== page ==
What else can trigger a “setback”? In my experience physical debilitation – i.e., getting sick, dealing with a physical injury, either one – can put us off our game. We forget that our minds and our bodies are tied together – and weakness in one can bring challenges in the other, either direction. So we’re not at our best when we’re sick or injured – and it will be easier to again go back to old habits.

Setback 1

This can also be set up by simply a period of sustained lack of decent sleep. Most people here in the 21st century have a very skewed view of sleep and our bodies’ needs. We act as if we were machines that can be driven hard, day after day, and not need to take ourselves off the highway for a rest stop. Anxiety can also impact our sleep quality. In any event we NEED to gear back and get quality rest, to the extent we can.

And if we don’t we can lose track of our developing skills. When I say lose track I don’t mean lose completely. I simply mean that we are still solidifying our skills, and with the drains of illness, injury or lack of sleep, at this point in the learning curve, we get distracted and default, again, to old anxiety habits of thought and reaction.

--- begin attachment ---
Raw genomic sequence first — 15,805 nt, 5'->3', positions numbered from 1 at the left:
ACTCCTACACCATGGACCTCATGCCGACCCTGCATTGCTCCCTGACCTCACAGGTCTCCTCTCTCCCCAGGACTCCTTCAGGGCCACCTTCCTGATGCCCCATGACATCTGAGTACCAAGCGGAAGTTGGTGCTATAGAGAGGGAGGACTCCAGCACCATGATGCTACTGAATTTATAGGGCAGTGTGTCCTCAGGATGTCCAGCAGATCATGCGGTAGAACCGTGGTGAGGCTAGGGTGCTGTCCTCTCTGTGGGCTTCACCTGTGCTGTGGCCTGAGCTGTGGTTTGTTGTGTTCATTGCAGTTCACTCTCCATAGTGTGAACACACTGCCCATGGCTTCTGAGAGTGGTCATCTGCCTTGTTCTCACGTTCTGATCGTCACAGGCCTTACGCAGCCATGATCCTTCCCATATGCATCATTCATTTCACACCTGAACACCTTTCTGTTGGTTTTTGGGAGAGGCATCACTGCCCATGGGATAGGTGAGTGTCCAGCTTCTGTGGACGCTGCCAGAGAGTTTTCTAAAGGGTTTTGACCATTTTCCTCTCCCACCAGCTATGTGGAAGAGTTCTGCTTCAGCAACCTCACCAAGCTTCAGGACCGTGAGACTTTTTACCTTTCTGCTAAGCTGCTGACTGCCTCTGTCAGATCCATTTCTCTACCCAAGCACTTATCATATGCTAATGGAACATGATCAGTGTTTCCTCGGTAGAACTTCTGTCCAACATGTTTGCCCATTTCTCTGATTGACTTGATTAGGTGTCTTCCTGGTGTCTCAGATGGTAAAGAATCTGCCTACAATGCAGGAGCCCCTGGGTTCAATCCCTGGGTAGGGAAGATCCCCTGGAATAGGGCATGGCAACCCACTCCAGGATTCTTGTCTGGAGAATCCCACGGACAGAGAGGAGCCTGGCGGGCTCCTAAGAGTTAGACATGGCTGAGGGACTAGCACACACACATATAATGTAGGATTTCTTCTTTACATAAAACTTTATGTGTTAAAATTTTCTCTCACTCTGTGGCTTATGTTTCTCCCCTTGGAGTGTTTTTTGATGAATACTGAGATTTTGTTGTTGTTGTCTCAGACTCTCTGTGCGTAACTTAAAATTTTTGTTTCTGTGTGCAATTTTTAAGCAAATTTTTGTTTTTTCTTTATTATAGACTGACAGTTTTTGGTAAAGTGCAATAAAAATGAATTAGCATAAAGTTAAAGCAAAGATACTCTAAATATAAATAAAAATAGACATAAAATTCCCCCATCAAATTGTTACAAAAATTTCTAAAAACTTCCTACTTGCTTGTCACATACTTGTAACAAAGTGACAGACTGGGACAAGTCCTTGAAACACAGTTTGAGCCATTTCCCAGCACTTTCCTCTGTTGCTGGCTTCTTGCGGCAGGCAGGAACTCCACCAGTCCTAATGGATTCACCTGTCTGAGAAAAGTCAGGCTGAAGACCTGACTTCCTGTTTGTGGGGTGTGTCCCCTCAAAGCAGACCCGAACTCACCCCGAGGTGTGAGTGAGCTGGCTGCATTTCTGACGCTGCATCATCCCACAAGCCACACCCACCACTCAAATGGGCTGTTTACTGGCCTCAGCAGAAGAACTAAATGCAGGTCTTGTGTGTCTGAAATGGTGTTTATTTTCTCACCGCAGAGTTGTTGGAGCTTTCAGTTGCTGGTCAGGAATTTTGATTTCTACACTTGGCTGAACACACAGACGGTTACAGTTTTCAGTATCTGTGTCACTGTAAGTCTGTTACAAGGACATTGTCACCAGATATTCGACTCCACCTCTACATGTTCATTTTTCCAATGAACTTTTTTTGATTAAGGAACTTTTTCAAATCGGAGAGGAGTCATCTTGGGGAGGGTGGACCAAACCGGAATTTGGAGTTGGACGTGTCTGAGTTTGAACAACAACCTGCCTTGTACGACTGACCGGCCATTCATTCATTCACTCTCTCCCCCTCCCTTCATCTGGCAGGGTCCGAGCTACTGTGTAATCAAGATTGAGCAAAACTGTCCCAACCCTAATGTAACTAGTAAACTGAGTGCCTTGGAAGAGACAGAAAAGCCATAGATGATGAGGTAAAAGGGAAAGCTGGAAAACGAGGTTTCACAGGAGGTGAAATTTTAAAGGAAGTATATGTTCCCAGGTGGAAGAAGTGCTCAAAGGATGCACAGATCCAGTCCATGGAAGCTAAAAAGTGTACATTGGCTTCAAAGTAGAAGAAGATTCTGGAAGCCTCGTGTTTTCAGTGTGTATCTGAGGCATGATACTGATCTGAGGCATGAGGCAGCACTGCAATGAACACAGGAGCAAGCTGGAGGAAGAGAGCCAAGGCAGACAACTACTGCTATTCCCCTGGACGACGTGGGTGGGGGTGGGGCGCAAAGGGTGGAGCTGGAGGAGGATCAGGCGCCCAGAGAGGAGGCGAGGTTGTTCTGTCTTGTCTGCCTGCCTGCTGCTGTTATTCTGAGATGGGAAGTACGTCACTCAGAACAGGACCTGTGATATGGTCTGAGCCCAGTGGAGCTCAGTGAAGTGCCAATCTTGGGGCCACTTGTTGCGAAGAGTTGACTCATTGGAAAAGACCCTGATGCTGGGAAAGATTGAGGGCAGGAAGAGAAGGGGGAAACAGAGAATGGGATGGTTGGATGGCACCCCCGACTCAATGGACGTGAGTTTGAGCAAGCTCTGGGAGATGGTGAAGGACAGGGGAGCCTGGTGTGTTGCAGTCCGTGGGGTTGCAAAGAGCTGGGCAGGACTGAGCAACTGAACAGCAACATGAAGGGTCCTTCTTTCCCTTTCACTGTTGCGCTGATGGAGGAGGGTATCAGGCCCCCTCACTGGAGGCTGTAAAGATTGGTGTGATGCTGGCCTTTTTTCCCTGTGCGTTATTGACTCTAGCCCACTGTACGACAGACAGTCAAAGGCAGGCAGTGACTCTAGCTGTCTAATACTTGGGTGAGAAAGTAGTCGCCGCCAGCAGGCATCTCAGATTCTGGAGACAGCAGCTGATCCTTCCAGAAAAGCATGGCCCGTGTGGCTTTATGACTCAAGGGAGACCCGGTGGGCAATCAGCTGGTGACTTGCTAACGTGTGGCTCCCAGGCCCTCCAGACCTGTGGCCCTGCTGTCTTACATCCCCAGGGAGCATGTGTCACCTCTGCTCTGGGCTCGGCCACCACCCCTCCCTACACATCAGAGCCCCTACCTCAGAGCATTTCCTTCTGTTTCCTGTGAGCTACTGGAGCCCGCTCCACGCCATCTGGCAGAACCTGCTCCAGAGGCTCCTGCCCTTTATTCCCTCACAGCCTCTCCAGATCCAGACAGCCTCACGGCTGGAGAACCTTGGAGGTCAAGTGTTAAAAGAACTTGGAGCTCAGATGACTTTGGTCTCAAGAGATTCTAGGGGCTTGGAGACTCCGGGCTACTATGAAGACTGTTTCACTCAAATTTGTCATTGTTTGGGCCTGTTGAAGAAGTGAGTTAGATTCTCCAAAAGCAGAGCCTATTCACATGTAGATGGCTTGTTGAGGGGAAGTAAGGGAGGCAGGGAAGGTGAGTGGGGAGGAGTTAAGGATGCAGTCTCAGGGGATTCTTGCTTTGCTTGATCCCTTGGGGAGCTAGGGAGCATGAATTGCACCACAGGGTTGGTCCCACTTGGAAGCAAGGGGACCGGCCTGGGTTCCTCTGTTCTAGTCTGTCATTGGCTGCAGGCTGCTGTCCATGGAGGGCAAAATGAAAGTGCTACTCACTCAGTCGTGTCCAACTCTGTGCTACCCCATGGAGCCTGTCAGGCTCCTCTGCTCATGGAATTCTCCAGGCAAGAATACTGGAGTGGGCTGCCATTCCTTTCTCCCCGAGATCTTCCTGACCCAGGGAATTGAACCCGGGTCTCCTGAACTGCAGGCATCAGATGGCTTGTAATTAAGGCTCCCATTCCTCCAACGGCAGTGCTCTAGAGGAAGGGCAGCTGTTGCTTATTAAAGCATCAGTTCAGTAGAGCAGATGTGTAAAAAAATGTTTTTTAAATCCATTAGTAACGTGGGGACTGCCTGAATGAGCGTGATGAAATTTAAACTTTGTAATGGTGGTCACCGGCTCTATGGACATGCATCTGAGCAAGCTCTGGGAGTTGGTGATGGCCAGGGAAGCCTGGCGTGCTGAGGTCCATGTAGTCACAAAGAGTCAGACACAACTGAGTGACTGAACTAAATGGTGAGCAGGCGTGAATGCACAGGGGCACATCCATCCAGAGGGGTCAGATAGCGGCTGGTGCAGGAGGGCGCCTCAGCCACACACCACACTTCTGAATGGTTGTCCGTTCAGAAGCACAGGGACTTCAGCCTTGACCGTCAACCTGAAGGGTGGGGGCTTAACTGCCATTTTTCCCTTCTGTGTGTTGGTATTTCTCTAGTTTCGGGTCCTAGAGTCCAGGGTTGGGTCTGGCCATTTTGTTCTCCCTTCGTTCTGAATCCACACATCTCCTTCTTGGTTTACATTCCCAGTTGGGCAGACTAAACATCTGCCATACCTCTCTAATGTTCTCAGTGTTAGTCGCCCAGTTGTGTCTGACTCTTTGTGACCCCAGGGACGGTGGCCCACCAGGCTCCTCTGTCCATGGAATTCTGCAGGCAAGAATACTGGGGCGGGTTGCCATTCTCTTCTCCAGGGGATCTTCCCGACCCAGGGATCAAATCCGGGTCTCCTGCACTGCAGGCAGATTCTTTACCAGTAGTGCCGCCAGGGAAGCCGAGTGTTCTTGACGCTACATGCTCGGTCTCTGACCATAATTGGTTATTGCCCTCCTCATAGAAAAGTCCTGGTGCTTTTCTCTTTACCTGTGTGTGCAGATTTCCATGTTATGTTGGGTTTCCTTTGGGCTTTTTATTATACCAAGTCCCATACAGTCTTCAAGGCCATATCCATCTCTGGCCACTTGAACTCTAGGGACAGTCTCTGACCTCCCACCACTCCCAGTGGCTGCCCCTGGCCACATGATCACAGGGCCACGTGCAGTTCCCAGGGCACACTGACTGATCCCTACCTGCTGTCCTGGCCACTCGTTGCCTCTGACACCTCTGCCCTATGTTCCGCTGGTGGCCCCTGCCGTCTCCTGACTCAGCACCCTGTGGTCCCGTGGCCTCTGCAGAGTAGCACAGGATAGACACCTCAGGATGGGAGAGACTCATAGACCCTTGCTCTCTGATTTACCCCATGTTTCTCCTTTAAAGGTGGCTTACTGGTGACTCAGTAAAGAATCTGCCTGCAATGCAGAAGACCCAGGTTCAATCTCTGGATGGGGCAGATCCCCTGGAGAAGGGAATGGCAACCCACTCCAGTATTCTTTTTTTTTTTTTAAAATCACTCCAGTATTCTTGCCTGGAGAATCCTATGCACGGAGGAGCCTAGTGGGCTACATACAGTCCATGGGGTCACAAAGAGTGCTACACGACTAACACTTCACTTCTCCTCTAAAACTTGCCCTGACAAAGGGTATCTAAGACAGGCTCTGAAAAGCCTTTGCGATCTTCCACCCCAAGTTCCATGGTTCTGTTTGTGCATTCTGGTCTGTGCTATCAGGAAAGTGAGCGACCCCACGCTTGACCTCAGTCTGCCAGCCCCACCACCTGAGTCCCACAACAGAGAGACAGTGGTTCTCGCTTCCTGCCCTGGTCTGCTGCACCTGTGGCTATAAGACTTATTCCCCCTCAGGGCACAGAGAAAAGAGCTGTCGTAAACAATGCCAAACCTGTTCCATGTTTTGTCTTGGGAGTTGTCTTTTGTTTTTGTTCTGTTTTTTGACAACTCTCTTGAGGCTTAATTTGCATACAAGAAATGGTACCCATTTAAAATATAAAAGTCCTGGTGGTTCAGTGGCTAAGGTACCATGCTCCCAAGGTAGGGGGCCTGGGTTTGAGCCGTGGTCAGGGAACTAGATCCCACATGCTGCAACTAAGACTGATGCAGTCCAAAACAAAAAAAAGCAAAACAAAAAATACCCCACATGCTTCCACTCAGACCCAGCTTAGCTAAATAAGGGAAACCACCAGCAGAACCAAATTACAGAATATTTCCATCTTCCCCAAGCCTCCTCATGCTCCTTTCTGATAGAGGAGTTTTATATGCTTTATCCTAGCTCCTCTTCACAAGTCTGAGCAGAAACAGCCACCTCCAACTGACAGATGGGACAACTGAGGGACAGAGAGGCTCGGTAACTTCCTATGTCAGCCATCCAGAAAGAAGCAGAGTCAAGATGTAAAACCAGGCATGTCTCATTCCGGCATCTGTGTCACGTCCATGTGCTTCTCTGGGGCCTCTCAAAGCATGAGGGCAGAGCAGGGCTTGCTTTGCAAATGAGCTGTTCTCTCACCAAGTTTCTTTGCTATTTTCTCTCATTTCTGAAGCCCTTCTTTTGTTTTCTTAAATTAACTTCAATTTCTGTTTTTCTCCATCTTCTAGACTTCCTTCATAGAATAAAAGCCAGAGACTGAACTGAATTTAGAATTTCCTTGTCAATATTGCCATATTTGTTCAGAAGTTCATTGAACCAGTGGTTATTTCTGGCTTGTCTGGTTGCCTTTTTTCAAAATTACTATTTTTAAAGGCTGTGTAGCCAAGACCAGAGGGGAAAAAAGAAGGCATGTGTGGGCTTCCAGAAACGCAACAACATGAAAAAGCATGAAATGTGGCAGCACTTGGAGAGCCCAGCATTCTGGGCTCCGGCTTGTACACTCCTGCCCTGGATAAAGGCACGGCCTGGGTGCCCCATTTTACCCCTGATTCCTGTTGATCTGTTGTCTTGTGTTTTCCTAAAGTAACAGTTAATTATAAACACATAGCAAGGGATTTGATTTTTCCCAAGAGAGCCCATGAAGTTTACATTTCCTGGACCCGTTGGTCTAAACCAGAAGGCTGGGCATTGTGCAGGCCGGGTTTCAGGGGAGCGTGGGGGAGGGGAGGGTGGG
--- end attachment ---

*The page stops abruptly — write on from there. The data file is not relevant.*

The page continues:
The third way I’ve noticed that we get a little sideways in our skill-building is falling back into the habit of self-abuse and self-criticism – self-hating behaviors. (See the posts that start HERE around a detailed discussion of the impact of learned self-hatred on our anxious thinking and what to do about it.)

We, the solid majority of us, learned that the way to make progress or measure up was to hammer on ourselves as a form of self-motivation. I don’t know that it ever works well for most of us, but it sure as hell doesn’t do much for sustained motivation, and it’s terrible when it comes to self-confidence, self-encouragement and self-care.

The worst part is most of us have no idea we’ve defaulted back to that crappy, self-abusive recrimination that we learned to do so well in an earlier time in our lives. Before we know it we’re yelling at ourselves, cursing our weakness, treating ourselves like wayward children. And none of that does much for our skill-building at converting anxious thinking to problem thinking.

Setback 6

This is again, simply, time to practice getting our thinking clear – in this case, recognizing and shutting down the self-critical voice that ISN’T helping, getting our thinking clean and getting back to framing problems as problems, not failures or character flaws.